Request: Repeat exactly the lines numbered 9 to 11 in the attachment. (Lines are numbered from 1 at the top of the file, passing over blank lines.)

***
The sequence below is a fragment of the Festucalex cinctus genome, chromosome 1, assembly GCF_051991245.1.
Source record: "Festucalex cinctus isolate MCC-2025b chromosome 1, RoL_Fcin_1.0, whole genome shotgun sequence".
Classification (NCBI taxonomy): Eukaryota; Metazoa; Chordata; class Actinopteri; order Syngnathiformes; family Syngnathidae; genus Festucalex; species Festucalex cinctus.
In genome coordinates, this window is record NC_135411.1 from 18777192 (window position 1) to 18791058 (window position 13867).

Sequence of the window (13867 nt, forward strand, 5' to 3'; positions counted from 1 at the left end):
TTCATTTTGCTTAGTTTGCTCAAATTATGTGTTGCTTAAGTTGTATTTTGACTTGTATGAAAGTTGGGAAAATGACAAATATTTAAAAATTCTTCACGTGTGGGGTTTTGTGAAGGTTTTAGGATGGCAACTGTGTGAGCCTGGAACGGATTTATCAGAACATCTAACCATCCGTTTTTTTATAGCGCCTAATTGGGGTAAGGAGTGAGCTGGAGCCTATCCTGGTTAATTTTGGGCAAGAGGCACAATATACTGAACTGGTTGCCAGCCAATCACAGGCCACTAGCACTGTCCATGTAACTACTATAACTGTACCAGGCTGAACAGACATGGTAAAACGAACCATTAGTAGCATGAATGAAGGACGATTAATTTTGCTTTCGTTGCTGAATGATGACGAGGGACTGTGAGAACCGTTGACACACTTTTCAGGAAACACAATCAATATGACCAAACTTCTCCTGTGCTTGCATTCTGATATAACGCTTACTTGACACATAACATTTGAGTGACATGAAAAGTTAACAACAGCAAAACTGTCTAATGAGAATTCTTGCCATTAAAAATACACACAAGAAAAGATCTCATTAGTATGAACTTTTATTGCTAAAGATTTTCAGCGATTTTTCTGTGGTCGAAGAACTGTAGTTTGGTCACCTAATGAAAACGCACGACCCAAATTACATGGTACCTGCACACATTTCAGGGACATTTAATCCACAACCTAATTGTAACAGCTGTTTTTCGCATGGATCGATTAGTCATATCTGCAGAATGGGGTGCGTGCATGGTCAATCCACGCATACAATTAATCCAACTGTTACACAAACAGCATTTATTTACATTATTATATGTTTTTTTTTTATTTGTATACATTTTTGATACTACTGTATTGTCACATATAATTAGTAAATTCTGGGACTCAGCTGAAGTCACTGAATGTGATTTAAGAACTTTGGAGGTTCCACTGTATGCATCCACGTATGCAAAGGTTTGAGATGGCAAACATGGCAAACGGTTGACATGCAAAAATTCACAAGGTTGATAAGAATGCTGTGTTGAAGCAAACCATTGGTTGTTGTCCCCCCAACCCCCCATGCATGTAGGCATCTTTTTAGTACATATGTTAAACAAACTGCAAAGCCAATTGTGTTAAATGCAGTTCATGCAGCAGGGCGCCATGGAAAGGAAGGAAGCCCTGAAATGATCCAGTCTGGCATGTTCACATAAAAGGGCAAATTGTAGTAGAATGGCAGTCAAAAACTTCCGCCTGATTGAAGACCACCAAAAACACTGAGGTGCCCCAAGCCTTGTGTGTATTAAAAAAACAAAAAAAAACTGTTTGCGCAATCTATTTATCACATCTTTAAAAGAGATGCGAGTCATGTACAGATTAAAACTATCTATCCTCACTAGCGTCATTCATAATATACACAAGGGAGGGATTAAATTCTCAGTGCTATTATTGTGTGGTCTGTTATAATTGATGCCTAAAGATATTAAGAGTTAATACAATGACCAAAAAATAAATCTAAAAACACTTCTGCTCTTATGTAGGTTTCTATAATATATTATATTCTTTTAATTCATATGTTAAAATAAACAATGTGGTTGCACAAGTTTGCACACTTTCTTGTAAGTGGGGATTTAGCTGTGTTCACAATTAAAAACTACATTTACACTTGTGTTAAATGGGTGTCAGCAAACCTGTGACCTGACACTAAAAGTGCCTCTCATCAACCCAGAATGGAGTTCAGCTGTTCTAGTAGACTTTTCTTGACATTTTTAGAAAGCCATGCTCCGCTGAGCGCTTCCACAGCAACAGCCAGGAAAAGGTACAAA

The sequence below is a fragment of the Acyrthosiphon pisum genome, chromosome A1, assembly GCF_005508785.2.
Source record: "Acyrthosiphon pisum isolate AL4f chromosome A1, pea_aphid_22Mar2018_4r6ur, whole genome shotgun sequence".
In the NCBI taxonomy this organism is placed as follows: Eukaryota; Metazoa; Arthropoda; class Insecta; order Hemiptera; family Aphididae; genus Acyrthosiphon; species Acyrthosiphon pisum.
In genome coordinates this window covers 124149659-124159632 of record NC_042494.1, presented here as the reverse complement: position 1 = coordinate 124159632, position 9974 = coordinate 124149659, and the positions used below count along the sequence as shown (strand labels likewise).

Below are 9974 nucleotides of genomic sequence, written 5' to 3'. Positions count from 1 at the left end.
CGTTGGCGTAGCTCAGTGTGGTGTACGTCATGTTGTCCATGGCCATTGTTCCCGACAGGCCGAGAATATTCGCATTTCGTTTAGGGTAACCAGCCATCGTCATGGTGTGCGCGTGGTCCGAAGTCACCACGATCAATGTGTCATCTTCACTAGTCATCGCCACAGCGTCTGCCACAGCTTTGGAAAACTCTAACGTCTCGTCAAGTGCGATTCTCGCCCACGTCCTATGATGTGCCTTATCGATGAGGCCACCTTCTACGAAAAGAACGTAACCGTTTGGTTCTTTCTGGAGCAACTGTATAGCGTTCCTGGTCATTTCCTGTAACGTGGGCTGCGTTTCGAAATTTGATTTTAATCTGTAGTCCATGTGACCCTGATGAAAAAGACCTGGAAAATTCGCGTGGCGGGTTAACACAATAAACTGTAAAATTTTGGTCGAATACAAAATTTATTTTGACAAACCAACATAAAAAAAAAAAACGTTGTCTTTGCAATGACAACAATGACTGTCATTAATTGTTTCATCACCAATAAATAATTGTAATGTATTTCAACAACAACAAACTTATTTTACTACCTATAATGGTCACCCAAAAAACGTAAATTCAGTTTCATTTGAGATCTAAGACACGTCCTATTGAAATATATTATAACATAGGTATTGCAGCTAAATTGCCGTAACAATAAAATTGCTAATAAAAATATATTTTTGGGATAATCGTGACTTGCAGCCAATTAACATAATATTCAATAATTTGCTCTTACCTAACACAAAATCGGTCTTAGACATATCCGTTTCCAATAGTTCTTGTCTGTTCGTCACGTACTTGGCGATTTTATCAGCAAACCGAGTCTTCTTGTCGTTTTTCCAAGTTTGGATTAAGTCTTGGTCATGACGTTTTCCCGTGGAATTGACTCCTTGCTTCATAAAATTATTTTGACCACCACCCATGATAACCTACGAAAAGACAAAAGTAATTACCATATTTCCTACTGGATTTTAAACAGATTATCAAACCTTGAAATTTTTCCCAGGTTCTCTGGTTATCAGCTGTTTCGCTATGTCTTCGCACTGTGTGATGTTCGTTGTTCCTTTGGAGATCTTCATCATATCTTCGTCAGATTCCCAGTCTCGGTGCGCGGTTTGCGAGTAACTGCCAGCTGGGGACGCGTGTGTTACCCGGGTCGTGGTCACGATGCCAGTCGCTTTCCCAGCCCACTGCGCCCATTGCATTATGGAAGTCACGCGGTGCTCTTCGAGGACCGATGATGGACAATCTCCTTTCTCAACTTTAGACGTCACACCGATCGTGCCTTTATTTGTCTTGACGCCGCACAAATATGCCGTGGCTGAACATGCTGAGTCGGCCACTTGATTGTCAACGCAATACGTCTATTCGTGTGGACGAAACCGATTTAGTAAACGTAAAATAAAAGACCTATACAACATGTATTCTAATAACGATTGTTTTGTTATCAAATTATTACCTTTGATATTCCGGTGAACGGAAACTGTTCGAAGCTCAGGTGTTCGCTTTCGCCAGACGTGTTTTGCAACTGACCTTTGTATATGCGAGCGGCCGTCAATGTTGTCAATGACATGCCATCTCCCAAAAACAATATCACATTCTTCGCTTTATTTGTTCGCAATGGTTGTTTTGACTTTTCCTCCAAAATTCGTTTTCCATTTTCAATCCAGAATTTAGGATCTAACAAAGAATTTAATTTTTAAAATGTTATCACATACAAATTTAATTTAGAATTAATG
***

In the NCBI taxonomy this organism is placed as follows: Eukaryota; Metazoa; Arthropoda; class Insecta; order Hemiptera; family Aphididae; genus Acyrthosiphon; species Acyrthosiphon pisum.
In genome coordinates this window covers 124149659-124159632 of record NC_042494.1, presented here as the reverse complement: position 1 = coordinate 124159632, position 9974 = coordinate 124149659, and the positions used below count along the sequence as shown (strand labels likewise).

Below are 9974 nucleotides of genomic sequence, written 5' to 3'. Positions count from 1 at the left end.